When you think of a “working dog,” maybe an image of a service dog comes to mind. Or you’re probably picturing a dog that’s spent months+ training to assist their human in some form. A dog that has a purpose beyond companionship.
A working dog can also be one used for herding, hauling, or in the case of my two Catahoulas, hunting.
Catahoulas were specifically bred for hunting wild boar. Their webbed feet help them navigate swampy swamp lands. Their sleek and muscular build makes them particularly aerodynamic for speed and precision. This definitely doesn’t hurt when some tusks are barreling towards you.
From there, the definition of a working dog can be stretched a bit. And that’s what Mucca and Nola are here to do. Stretch.
Working Dog or WERKing Dog?
Working Dog: a dog suitable by size, breeding, or training for useful work (such as draft or herding) especially as distinguished from one suitable primarily for pet, show, or sporting use.Source : Merriam-Webster Dictionary
Werking Dog: a dog that does something to an exceedingly excellent capacity. Most notably used in reference to dancing, modeling, sexual prowess and/or other physical performance that requires a large amount of fiery attitude, vitality and vigor.Source : Urban Dictionary (Note: I added the word “dog” for my own selfish blog-writing purposes. Kinda like adding “in bed” to the fortunes in your cookie for your own selfish entertainment purposes. Don’t hate.)
The Trip that Changed It All
Back in December of 2017, I took Mucca on an epic road trip from San Francisco back to my hometown of Chicago. We were about to move to Palermo, Sicily. Josh had already started his new job there in November. We were going to join him in January and I wanted to spend time in Chicago with my people for the holidays.
I loaded up my lime green rental Kia, that only had 8 miles on it, with the dog and any leftover treasures that didn’t make the international moving cut. Then, we hit the road.
Little did we both know, that trip would be the start of a whole new chapter in our lives.
I had traded in my job working at the Designer’s Dream Mecca, aka Apple, for an international Italian adventure. And Mucca realized he too, was going to give up his job at only a year and a half old. The job of his ancestors for generations past: wild boar hunting.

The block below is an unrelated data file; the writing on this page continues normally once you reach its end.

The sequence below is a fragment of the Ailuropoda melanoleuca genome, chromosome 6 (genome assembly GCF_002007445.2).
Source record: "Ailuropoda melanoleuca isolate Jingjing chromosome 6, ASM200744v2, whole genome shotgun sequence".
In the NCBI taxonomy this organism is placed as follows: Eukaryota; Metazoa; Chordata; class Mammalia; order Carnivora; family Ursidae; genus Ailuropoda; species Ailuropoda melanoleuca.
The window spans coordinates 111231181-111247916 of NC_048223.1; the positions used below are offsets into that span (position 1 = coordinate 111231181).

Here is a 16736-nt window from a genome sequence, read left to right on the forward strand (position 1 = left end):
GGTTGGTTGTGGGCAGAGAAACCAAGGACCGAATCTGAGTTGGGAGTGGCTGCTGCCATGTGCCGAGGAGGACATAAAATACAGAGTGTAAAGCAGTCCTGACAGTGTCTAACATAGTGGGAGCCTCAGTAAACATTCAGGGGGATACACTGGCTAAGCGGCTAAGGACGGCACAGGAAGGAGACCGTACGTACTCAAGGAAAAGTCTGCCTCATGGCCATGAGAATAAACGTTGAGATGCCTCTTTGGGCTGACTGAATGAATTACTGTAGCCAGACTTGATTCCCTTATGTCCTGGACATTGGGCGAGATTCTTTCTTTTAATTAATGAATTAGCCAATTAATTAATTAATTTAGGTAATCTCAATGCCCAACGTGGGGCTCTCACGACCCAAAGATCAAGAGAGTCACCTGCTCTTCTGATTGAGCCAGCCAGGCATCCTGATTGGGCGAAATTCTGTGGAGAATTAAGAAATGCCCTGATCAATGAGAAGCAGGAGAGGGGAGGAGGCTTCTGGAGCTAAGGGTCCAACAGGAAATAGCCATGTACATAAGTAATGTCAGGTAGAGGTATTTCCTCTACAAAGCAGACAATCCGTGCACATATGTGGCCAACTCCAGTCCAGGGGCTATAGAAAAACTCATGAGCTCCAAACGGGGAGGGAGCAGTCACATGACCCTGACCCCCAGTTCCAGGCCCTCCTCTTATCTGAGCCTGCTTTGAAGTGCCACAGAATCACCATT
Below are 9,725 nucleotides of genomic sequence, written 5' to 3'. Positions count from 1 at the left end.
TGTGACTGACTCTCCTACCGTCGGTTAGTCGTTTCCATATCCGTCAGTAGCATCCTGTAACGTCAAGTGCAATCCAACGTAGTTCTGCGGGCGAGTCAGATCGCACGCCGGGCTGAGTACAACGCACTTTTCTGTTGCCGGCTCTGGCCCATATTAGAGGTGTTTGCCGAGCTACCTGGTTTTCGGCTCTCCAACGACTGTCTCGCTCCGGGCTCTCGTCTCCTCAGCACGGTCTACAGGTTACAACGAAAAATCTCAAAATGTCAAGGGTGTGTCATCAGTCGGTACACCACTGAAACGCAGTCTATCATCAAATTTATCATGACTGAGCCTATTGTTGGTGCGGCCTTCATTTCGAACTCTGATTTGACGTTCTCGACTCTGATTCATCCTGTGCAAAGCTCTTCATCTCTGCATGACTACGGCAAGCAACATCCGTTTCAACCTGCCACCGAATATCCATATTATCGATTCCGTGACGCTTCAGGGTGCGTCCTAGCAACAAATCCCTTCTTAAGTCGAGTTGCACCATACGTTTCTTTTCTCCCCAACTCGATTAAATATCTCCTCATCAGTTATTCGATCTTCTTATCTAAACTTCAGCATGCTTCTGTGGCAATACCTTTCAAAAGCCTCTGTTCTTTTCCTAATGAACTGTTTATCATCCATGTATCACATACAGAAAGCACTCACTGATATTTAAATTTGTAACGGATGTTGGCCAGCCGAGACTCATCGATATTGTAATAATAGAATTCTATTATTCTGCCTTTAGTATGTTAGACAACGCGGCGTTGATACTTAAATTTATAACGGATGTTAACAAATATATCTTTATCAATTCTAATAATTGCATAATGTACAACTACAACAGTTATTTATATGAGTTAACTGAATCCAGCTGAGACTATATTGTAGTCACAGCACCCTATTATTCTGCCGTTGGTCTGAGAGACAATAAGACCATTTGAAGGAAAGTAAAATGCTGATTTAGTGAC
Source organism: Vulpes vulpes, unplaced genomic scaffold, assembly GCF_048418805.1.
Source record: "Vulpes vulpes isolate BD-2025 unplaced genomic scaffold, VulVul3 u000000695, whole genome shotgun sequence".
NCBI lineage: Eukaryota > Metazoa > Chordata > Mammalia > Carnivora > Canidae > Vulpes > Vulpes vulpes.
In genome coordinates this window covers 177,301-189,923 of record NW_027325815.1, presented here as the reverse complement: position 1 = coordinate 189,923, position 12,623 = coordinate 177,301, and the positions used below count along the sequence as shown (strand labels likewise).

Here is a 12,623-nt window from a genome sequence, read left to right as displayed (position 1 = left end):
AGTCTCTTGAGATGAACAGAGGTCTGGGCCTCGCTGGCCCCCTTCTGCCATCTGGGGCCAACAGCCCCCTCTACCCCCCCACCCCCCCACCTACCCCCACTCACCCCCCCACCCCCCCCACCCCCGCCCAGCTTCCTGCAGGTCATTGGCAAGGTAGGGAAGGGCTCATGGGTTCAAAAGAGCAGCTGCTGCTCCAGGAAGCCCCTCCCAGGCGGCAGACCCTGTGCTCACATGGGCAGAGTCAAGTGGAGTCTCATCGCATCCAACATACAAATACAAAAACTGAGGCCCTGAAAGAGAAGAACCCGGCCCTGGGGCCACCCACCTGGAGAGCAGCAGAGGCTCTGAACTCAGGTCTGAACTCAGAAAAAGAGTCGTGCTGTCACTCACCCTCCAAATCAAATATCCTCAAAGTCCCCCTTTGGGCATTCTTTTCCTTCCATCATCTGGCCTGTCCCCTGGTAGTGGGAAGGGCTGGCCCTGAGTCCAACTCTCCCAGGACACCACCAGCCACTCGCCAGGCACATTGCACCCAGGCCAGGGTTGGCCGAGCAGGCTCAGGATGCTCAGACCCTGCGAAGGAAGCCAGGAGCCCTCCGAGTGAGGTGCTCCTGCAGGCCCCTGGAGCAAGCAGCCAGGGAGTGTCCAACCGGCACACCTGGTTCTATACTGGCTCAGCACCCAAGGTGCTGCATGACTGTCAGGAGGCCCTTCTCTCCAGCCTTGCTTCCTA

On that trip, I’d planned a stopover at the Grand Canyon. Because when you’re driving past this epic crack in the earth, and you’ve yet to see it, you damn well better stop.
Mucca and I both bundled up. It’s friggin’ cold there in the winter!! Who knew? (Probably lots of people, but I wasn’t one of them.) Then we headed to the southern rim where dogs are welcome and aplenty on the trails.
Epic views and sunsets aside, that day was a monumental day for Mucca. Why?
Mucca came face-to-face with his first wild boar.
Ok, well not “face-to-face,” literally. There was quite a bit of distance between our spot on the trail and where this chonk of an “angry pig on steroids” was standing. Thank buhjeebus.
And this is the precise moment where Mucca looked into that beast’s eyes. He look into the past. He looked straight into the face of his ancestors. Generations past that were bred, trained, and bred again to harness their strength to better fight these teethy, hairy, are so much better in my ragù, beasts. And he said:
“Hell to the NO.”
“Let’s go home, Mom! Back to that big comfy platform bed, in front of the fireplace, next to the door to the deck, with the hot tub and expansive fenced in garden, AirBnB. And let’s stop for a Wendy’s loaded baked potato on the way,” he said to me in one panicked glance.
And hurry away towards comfort and baked potatoes we did.
I guess some folks aren’t destined to take on the work of their parents and their parents before them. Dogs, too apparently.